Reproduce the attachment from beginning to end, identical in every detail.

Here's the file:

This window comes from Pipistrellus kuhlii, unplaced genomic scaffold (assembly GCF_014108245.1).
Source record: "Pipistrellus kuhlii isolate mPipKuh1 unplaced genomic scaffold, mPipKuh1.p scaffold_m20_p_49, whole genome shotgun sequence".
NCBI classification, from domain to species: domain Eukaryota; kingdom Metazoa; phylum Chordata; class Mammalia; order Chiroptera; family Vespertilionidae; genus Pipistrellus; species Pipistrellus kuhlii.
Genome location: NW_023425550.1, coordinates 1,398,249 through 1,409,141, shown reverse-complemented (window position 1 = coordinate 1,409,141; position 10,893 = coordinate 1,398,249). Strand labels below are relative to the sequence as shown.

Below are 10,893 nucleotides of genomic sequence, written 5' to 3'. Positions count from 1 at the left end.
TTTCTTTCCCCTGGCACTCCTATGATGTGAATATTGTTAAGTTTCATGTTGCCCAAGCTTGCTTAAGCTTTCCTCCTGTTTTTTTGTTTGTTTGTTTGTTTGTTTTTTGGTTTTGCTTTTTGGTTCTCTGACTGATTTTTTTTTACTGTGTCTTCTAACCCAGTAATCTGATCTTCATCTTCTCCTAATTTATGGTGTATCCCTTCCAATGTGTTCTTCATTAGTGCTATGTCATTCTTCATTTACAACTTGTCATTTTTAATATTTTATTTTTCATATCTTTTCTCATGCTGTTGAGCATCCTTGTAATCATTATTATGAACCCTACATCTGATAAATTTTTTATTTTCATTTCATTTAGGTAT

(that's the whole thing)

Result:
This window comes from Pipistrellus kuhlii, unplaced genomic scaffold (assembly GCF_014108245.1).
Source record: "Pipistrellus kuhlii isolate mPipKuh1 unplaced genomic scaffold, mPipKuh1.p scaffold_m20_p_49, whole genome shotgun sequence".
NCBI classification, from domain to species: domain Eukaryota; kingdom Metazoa; phylum Chordata; class Mammalia; order Chiroptera; family Vespertilionidae; genus Pipistrellus; species Pipistrellus kuhlii.
Genome location: NW_023425550.1, coordinates 1,398,249 through 1,409,141, shown reverse-complemented (window position 1 = coordinate 1,409,141; position 10,893 = coordinate 1,398,249). Strand labels below are relative to the sequence as shown.

Below are 10,893 nucleotides of genomic sequence, written 5' to 3'. Positions count from 1 at the left end.
TTTCTTTCCCCTGGCACTCCTATGATGTGAATATTGTTAAGTTTCATGTTGCCCAAGCTTGCTTAAGCTTTCCTCCTGTTTTTTTGTTTGTTTGTTTGTTTGTTTTTTGGTTTTGCTTTTTGGTTCTCTGACTGATTTTTTTTTACTGTGTCTTCTAACCCAGTAATCTGATCTTCATCTTCTCCTAATTTATGGTGTATCCCTTCCAATGTGTTCTTCATTAGTGCTATGTCATTCTTCATTTACAACTTGTCATTTTTAATATTTTATTTTTCATATCTTTTCTCATGCTGTTGAGCATCCTTGTAATCATTATTATGAACCCTACATCTGATAAATTTTTTATTTTCATTTCATTTAGGTAT